Indole Assay: Co-culture of Probiotics and E. coli
B. animalis subspecies lactis (BB-12), B. bifidum (VDD088), B. longum subspecies infantis (BLI-02), L. rhamnosus (LGG), L. acidophilus (TYCA06), L. plantarum L-29 (Glac Biotech Co., Ltd., Tainan, Taiwan), all at 1 × 109 CFU, and a mixed group containing a 1:1:1 ratio of L. acidophilus (TYCA06), B. longum subspecies infantis (BLI-02), and B. bifidum (VDD088) were co-cultured with E. coli (1 × 106 CFU) in tubes containing 5 ml of tryptone water under facultative anaerobic conditions at 37°C for 16 h. After incubation, the co-cultured probiotics mixed with tryptone water were centrifuged at 3,000 rpm for 5 min, and then the supernatants were transferred to sterilized, transparent glass tubes. Finally, 0.2 ml Kovac's reagent was added for 5 min and OD 540 nm was used to detect indole levels. The indole level of the E. coli group was as regarded as a control.
Antimicrobial Ability of Probiotics
L. acidophilus (TYCA06), B. longum subspecies infantis (BLI-02), B. bifidum (VDD088), B. animalis subspecies lactis (BB-12), L. rhamnosus (LGG), and L. plantarum (L-29) were inoculated on MRS agar plates in the form of 2-cm-wide strips and cultured at 37°C for 48 h. The plates were then overlaid and solidified with tryptone soy (TS) agar and then E. coli was streaked with a cotton swab over the TS agar on the plate containing the above probiotic cultures. The plates were re-incubated at 37°C for 48 h, and the inhibition zones for E. coli were measured and expressed as follows: (–), no detectable zone of inhibition; (+), 0–2 cm growth inhibition; (++), 2–3 cm growth inhibition; (+++), 3–4 cm growth inhibition; (++++), 4–5 cm growth inhibition, and (+++++), 5–8.5 cm growth inhibition.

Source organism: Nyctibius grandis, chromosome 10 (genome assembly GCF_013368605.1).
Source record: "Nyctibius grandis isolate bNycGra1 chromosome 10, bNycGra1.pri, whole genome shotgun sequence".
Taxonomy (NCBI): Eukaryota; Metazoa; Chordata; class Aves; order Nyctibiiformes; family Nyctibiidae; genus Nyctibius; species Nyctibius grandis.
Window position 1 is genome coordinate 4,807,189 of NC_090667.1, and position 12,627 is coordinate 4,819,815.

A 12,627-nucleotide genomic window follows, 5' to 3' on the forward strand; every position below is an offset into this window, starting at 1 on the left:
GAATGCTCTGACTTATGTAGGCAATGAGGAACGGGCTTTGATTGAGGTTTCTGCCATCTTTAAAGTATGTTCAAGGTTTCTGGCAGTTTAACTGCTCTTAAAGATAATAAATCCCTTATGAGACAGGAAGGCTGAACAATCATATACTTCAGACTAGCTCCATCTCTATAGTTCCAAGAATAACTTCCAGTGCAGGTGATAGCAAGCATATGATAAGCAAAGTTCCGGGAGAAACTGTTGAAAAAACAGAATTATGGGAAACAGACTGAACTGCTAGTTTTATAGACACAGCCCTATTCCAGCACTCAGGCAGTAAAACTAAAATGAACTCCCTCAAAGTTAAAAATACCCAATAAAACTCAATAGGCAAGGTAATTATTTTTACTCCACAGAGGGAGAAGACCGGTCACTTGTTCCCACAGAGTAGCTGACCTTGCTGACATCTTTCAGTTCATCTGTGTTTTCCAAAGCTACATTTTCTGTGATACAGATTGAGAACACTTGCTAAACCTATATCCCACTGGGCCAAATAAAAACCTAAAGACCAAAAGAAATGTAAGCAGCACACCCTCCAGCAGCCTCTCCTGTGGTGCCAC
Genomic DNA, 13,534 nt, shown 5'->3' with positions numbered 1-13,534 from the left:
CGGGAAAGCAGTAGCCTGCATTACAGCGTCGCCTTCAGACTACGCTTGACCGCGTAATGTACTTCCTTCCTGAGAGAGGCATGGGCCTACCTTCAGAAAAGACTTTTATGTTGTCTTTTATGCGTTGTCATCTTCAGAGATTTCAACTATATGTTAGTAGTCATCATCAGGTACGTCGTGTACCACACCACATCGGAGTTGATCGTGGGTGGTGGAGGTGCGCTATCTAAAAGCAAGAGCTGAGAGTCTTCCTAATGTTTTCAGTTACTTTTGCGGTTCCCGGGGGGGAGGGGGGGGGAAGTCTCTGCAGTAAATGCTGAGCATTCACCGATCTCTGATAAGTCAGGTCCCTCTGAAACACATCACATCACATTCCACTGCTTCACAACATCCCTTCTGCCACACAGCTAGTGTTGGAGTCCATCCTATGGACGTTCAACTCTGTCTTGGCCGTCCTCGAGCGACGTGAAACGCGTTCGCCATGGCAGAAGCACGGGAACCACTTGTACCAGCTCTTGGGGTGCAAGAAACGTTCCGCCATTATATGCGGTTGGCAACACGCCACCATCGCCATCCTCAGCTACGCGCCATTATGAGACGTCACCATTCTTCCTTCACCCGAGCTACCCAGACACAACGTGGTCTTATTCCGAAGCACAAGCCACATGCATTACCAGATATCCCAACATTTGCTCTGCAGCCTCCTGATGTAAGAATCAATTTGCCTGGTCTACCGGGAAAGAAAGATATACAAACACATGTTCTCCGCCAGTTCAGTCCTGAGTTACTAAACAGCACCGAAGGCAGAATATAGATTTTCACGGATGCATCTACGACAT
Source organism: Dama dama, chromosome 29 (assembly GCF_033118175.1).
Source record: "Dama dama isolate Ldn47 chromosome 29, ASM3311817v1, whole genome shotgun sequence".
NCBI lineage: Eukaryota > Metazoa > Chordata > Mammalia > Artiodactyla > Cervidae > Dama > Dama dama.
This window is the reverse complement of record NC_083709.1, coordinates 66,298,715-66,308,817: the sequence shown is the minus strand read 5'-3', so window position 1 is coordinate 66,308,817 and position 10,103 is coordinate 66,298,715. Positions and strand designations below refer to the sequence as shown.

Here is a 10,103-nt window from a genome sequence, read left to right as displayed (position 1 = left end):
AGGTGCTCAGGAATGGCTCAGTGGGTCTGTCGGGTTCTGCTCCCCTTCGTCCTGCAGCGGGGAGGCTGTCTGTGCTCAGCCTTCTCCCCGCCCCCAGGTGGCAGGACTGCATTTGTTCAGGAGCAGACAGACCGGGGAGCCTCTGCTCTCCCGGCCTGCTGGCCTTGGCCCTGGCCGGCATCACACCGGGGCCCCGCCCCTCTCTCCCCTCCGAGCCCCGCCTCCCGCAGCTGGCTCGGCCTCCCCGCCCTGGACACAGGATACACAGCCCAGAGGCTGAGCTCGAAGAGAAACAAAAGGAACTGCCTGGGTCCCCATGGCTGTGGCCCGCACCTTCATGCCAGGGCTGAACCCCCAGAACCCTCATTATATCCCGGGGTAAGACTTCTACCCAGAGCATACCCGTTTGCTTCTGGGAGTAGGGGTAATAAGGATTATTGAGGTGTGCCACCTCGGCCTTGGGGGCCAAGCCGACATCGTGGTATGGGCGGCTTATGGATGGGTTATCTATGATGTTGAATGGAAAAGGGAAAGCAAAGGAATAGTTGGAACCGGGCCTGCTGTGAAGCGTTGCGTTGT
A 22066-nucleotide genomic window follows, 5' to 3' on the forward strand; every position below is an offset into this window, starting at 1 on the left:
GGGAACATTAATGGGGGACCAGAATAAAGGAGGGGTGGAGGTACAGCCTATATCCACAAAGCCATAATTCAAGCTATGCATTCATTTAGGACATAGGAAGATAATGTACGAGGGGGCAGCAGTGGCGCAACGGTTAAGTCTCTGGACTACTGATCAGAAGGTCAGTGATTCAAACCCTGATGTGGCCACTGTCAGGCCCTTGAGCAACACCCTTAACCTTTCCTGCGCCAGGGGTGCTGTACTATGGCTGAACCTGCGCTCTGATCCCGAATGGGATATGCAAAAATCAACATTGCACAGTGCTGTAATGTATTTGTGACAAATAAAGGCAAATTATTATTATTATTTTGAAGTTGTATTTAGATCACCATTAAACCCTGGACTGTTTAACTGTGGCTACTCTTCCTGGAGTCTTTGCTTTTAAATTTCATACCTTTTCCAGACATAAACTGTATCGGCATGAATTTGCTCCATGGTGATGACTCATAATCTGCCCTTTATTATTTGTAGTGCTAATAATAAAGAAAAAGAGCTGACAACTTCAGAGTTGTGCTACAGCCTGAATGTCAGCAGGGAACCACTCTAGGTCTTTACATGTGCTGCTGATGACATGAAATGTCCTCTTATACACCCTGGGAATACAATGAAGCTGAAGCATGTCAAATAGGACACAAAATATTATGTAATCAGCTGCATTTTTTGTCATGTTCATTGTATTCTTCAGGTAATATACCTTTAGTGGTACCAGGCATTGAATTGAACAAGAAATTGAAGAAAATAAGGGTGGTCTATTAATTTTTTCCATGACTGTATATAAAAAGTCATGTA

C57BL/6 mice (6–8 weeks of age, male) were investigated in National Cheng Kung University and Hospital, Tainan, Taiwan. All the animals were housed in groups of 5–6 in sterilized cages fitted with filter cage tops and fed with sterilized food and water. Animals were housed in specific-pathogen-free animal facilities under controlled temperature (22 ± 2°C) and humidity (62 ± 5%) conditions with a 12-h light–dark cycle, were given standard chow, and had access to water ad libitum. Animal experiments and protocols were in compliance with the NIH Guide for the Care and Use of Laboratory Animals. All animal experiments were performed according to protocols approved by the Animal Ethics Committee and the Institutional Animal Care and Use Committee (IACUC No. 106162), College of Medicine, National Cheng Kung University, Tainan, Taiwan.
Probiotic Strains and Cultivation
Active and dry L. acidophilus (TYCA06), B. longum subspecies infantis (BLI-02), and B. bifidum (VDD088) were administered in a ratio of 1:1:1. The concentration of live bacteria was 1011 CFU/g after multi-strain product preparation. For experimental use, Lactobacillus and Bifidobacterium species were cultured with MRS broth containing 0.05% cysteine. Probiotics were incubated under anaerobic conditions at 37°C for 20 h and further dried by lyophilization. Probiotic viability was determined using a CFU assay.
Murine CKD Model and Probiotic Treatment